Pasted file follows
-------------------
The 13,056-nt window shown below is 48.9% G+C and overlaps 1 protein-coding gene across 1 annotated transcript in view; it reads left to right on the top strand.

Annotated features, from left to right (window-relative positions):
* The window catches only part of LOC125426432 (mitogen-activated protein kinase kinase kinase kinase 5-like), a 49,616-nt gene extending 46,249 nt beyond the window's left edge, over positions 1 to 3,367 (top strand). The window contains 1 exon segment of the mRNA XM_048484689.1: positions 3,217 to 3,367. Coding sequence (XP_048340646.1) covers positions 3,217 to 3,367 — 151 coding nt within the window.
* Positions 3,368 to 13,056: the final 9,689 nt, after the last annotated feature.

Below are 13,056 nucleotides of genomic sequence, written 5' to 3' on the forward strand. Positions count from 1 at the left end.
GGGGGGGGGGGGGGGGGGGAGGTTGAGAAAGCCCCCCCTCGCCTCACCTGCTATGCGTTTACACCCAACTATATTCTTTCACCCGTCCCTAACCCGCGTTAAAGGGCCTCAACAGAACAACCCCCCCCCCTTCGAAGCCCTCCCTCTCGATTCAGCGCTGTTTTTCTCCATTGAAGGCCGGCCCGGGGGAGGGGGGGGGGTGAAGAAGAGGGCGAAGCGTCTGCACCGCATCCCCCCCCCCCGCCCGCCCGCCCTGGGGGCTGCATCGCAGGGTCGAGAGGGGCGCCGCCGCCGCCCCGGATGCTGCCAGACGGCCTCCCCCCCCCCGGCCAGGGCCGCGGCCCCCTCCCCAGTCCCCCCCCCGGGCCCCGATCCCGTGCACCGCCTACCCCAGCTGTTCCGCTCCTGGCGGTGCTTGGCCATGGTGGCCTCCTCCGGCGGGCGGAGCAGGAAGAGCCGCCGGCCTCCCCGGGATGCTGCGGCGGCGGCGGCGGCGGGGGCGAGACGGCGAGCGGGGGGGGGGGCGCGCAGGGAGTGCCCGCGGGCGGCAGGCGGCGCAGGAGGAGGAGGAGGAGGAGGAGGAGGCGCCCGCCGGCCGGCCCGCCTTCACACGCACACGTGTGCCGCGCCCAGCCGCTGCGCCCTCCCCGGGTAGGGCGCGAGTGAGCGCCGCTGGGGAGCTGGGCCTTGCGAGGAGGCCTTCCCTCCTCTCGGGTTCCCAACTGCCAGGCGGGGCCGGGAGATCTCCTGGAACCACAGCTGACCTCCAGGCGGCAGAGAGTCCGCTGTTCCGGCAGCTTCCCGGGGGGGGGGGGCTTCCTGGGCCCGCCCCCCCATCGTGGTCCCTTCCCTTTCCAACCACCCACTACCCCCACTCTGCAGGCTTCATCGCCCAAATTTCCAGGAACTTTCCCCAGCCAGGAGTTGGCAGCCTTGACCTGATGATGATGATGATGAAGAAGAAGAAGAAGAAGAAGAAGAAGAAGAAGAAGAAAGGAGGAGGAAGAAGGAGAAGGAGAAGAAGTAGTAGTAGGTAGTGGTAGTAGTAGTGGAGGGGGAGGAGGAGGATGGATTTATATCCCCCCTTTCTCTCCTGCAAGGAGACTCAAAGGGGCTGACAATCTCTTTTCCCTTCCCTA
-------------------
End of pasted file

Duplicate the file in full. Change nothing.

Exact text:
The 13,056-nt window shown below is 48.9% G+C and overlaps 1 protein-coding gene across 1 annotated transcript in view; it reads left to right on the top strand.

Annotated features, from left to right (window-relative positions):
* The window catches only part of LOC125426432 (mitogen-activated protein kinase kinase kinase kinase 5-like), a 49,616-nt gene extending 46,249 nt beyond the window's left edge, over positions 1 to 3,367 (top strand). The window contains 1 exon segment of the mRNA XM_048484689.1: positions 3,217 to 3,367. Coding sequence (XP_048340646.1) covers positions 3,217 to 3,367 — 151 coding nt within the window.
* Positions 3,368 to 13,056: the final 9,689 nt, after the last annotated feature.

Below are 13,056 nucleotides of genomic sequence, written 5' to 3' on the forward strand. Positions count from 1 at the left end.
GGGGGGGGGGGGGGGGGGGAGGTTGAGAAAGCCCCCCCTCGCCTCACCTGCTATGCGTTTACACCCAACTATATTCTTTCACCCGTCCCTAACCCGCGTTAAAGGGCCTCAACAGAACAACCCCCCCCCCTTCGAAGCCCTCCCTCTCGATTCAGCGCTGTTTTTCTCCATTGAAGGCCGGCCCGGGGGAGGGGGGGGGGTGAAGAAGAGGGCGAAGCGTCTGCACCGCATCCCCCCCCCCCGCCCGCCCGCCCTGGGGGCTGCATCGCAGGGTCGAGAGGGGCGCCGCCGCCGCCCCGGATGCTGCCAGACGGCCTCCCCCCCCCCGGCCAGGGCCGCGGCCCCCTCCCCAGTCCCCCCCCCGGGCCCCGATCCCGTGCACCGCCTACCCCAGCTGTTCCGCTCCTGGCGGTGCTTGGCCATGGTGGCCTCCTCCGGCGGGCGGAGCAGGAAGAGCCGCCGGCCTCCCCGGGATGCTGCGGCGGCGGCGGCGGCGGGGGCGAGACGGCGAGCGGGGGGGGGGGCGCGCAGGGAGTGCCCGCGGGCGGCAGGCGGCGCAGGAGGAGGAGGAGGAGGAGGAGGAGGCGCCCGCCGGCCGGCCCGCCTTCACACGCACACGTGTGCCGCGCCCAGCCGCTGCGCCCTCCCCGGGTAGGGCGCGAGTGAGCGCCGCTGGGGAGCTGGGCCTTGCGAGGAGGCCTTCCCTCCTCTCGGGTTCCCAACTGCCAGGCGGGGCCGGGAGATCTCCTGGAACCACAGCTGACCTCCAGGCGGCAGAGAGTCCGCTGTTCCGGCAGCTTCCCGGGGGGGGGGGGCTTCCTGGGCCCGCCCCCCCATCGTGGTCCCTTCCCTTTCCAACCACCCACTACCCCCACTCTGCAGGCTTCATCGCCCAAATTTCCAGGAACTTTCCCCAGCCAGGAGTTGGCAGCCTTGACCTGATGATGATGATGATGAAGAAGAAGAAGAAGAAGAAGAAGAAGAAGAAGAAGAAAGGAGGAGGAAGAAGGAGAAGGAGAAGAAGTAGTAGTAGGTAGTGGTAGTAGTAGTGGAGGGGGAGGAGGAGGATGGATTTATATCCCCCCTTTCTCTCCTGCAAGGAGACTCAAAGGGGCTGACAATCTCTTTTCCCTTCCCTA